ANTI-SLAVERY
SOCIETY

FIGHTING SLAVERY TODAY


Exodus from slavery
in French West Africa

Engraving of a child in Banamba.

In 1906 thousands of slaves resisted their masters and ran away from slavery across a wide area of Afrique occidentale française (French West Africa).  The exodus had started in 1905, but the French administration had forced them to return to their masters.  The exodus resumed in 1906 in Banamba, a small town in what was then known as Haut-Sénégal-Niger and is now Mali.  Most of the slaves returned to their own villages from which they had been taken.  This great exodus continued for several years.

Earlier French colonial administrators had returned slaves to their masters on the pretext that they were vagabonds.  Lieutenant Governeur (Lieutenant Governor) William Merlaud-Ponty refused to do so.

 

Slavery as a significant institution collapsed.

 

It finally came to an end after World War I when slaves who had enlisted in the French Army and who had fought in France on the western front returned home and, after having experienced freedom, and infected by the political rhetoric of the French Republic about liberty and equality, refused to resume their old roles as slaves to their former masters.  However, many women continued as slaves.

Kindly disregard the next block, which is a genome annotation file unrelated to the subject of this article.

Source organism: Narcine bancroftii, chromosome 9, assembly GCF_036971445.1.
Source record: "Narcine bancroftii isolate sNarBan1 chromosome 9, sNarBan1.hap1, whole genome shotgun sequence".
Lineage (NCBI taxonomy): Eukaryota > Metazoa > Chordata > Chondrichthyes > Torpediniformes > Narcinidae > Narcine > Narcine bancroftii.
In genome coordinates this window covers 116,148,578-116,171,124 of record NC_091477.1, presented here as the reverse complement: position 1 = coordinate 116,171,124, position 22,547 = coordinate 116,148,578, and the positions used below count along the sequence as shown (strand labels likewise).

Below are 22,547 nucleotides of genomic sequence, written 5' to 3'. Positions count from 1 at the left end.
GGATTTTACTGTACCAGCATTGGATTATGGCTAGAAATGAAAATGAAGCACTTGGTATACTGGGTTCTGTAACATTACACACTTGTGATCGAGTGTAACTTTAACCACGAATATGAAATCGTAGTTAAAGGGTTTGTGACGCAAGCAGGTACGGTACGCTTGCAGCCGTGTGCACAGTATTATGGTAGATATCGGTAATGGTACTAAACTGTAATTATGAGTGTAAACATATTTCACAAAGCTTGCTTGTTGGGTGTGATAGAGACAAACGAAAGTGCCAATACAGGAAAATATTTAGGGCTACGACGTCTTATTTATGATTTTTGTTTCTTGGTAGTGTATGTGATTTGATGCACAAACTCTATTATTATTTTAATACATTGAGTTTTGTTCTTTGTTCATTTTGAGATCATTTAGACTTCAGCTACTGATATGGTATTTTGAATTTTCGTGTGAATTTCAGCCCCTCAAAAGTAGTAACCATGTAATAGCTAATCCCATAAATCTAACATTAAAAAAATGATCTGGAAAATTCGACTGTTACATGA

inks to other sites also dealing with the abolition of slavery in the British Empire:

British campaign against slavery

Sir Thomas Fowell Buxton (1786-1846)

Thomas Clarkson  (1760-1845)

Granville Sharp (1735-1813)

Slave Trade Act 1807

Slave Trade Act 1843

Slavery Abolition Act 1833

Joseph Sturge (1793-1859)

William Wilberforce  (1759-1833)


Links to pages dealing with the abolition of slavery in the USA:

Vermont

Harriet Beecher Stowe

Uncle Tom's Cabin

Abraham Lincoln

American Civil War

13th Amendment to the Bill of Rights


Links to pages dealing with the abolition of slavery in other countries:

Denmark

Peter Van Scholtenc


Links to other pages dealing with slavery:

Does slavery still exist?

SLAVERY SLAVE
TRADE
HUMAN
SACRIFICE

BONDED
LABOR

HIERODULIC
SERVITUDE

TRAFFICKING

CHILD
LABOR

 © 2003 by the Anti-Slavery Society. The text on any page may be reproduced provided that the source is acknowledged.  This does not apply to photos.